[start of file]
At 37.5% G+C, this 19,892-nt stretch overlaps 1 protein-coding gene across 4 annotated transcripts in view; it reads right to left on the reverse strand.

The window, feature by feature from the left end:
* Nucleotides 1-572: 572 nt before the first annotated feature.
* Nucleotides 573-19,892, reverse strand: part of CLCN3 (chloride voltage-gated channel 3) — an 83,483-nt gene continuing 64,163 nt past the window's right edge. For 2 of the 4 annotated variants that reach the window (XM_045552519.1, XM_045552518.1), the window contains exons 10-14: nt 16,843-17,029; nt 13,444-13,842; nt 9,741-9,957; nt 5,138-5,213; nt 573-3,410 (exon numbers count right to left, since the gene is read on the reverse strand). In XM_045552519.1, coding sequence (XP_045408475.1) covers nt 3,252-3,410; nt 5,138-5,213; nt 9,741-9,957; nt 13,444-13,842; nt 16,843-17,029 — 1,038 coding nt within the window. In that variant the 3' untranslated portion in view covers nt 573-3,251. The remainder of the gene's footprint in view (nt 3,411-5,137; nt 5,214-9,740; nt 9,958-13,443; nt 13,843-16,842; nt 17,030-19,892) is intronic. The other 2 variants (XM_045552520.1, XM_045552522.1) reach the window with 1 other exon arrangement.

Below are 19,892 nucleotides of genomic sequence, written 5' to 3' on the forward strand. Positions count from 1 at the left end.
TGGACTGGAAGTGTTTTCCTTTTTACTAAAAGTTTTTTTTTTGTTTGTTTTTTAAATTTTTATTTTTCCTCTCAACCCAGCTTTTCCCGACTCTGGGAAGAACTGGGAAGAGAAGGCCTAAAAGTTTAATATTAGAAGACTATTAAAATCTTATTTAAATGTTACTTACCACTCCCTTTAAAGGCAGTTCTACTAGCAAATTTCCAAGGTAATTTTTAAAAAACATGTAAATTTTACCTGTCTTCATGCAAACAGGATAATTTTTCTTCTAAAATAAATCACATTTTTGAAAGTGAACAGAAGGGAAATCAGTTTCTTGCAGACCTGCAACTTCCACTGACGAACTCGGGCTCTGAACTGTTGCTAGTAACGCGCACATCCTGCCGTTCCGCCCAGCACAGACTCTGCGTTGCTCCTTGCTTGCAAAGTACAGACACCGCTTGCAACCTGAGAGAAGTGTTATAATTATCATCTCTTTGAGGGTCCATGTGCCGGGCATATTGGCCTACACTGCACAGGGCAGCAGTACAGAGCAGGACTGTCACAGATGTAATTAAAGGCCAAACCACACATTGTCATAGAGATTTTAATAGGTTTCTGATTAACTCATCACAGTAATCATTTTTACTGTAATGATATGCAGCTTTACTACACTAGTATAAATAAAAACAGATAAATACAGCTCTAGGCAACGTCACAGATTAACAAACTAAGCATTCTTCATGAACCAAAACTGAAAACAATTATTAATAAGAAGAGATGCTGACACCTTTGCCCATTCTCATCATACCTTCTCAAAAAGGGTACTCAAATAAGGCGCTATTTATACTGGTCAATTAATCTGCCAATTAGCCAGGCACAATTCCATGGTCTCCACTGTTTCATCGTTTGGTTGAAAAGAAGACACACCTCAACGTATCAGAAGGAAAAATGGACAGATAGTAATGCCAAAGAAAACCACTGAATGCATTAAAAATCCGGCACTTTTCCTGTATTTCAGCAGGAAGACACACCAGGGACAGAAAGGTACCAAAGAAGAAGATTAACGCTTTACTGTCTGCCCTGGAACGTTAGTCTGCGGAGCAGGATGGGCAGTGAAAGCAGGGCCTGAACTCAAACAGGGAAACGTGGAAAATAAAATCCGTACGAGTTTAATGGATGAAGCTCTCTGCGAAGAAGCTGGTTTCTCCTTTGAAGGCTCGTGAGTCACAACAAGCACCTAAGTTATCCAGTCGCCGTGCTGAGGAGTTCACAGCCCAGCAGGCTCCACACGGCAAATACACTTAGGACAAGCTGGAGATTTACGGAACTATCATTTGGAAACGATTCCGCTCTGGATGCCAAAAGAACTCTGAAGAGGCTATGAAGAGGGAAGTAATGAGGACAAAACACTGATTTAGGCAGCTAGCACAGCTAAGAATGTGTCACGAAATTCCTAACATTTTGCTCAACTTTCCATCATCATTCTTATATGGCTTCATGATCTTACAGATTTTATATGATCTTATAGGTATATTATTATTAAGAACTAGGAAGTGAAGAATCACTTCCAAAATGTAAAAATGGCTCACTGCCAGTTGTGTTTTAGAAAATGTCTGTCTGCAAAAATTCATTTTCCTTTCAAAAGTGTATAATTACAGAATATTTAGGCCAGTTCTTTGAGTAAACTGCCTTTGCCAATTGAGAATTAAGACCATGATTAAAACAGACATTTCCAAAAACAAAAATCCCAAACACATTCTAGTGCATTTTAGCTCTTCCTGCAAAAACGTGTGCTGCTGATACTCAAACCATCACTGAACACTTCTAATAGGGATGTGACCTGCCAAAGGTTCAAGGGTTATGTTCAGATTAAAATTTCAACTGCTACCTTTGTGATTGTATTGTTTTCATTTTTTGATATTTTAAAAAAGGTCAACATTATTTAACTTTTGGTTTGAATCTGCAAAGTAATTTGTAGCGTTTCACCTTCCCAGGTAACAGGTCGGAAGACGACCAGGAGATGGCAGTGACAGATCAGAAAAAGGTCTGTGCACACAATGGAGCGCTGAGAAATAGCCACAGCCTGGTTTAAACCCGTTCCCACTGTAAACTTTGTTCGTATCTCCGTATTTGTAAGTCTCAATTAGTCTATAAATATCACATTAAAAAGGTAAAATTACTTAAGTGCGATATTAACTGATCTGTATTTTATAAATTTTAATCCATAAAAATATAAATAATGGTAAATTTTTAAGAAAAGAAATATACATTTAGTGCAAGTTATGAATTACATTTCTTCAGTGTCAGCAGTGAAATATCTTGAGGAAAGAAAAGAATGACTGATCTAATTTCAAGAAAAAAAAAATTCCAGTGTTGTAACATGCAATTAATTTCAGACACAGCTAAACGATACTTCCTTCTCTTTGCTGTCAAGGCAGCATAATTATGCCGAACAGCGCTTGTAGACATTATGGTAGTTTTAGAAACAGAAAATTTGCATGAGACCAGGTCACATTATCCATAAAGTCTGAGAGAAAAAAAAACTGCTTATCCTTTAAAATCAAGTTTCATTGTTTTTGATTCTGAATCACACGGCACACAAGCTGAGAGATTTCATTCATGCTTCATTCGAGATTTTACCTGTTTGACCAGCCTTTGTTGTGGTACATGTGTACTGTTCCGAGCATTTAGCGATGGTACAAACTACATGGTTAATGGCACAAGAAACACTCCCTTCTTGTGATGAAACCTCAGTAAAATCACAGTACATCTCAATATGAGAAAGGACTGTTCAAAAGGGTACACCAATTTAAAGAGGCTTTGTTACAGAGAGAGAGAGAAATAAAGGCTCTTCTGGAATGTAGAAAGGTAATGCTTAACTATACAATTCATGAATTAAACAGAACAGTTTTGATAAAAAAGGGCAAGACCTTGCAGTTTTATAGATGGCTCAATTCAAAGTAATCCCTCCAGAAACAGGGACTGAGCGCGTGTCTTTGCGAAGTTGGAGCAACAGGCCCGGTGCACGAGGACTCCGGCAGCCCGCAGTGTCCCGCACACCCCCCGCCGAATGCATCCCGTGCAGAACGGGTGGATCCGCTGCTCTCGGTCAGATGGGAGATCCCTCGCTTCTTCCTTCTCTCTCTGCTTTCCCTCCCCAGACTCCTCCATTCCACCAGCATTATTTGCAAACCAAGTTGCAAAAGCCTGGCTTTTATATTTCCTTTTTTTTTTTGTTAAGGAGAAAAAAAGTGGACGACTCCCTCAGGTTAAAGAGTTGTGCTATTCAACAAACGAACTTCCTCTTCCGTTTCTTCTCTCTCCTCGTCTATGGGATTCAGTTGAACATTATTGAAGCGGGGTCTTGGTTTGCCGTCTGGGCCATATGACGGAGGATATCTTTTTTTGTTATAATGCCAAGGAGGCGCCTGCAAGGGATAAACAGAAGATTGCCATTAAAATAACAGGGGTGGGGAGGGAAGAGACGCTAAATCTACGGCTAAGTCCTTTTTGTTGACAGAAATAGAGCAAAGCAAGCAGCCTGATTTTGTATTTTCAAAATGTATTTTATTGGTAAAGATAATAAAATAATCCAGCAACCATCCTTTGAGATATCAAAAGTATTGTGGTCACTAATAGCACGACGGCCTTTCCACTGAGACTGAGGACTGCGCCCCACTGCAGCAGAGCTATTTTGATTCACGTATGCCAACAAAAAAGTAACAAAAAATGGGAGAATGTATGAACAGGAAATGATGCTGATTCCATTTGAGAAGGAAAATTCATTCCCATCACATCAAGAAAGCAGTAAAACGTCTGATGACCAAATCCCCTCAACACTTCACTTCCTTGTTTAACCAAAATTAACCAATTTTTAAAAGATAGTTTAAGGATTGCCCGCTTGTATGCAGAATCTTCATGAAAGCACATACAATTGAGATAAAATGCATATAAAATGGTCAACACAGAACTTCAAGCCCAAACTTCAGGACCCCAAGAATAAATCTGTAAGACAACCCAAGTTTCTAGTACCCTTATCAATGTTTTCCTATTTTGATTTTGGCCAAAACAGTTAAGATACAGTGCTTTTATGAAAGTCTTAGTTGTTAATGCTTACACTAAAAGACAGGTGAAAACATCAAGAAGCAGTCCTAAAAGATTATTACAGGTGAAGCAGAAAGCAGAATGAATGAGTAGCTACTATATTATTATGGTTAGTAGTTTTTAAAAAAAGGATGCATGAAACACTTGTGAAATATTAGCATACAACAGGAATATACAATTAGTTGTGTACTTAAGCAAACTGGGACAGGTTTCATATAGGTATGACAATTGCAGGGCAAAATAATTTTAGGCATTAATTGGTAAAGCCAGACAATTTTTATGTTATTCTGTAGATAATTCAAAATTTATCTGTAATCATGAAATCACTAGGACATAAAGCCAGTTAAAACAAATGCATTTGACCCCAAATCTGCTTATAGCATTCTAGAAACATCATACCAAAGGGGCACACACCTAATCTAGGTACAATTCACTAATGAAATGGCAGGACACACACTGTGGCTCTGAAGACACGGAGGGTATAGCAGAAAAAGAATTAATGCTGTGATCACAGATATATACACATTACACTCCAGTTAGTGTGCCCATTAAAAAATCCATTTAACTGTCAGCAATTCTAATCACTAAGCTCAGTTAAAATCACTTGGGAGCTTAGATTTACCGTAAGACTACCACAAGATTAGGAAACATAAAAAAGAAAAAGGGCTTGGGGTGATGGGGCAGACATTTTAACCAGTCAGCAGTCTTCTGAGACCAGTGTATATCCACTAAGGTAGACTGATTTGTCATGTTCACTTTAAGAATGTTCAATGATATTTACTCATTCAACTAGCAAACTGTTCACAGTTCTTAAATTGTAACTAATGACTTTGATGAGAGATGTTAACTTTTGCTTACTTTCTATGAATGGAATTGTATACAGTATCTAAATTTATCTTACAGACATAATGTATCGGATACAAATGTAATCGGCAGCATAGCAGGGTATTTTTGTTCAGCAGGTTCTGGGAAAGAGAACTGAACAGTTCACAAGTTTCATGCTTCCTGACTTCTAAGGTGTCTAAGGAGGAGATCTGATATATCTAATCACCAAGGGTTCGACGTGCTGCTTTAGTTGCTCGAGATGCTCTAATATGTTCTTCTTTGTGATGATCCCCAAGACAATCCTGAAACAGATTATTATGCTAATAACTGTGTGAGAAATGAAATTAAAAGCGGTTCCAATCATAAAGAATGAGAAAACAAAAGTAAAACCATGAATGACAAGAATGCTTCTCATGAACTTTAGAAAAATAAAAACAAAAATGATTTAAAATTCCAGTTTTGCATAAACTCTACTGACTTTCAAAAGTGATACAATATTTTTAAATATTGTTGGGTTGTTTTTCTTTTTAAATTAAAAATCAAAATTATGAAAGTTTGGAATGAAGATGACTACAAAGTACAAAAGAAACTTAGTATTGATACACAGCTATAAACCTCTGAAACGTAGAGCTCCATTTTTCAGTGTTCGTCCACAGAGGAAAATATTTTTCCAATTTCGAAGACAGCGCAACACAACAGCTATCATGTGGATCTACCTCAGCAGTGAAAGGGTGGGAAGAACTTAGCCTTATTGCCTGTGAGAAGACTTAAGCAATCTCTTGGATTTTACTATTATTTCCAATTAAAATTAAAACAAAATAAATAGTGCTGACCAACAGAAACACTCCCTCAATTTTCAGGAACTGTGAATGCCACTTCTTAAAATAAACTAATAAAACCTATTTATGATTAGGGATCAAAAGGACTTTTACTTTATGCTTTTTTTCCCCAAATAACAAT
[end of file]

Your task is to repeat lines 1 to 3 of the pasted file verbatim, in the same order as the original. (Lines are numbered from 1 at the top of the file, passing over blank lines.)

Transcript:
At 37.5% G+C, this 19,892-nt stretch overlaps 1 protein-coding gene across 4 annotated transcripts in view; it reads right to left on the reverse strand.

The window, feature by feature from the left end:
* Nucleotides 1-572: 572 nt before the first annotated feature.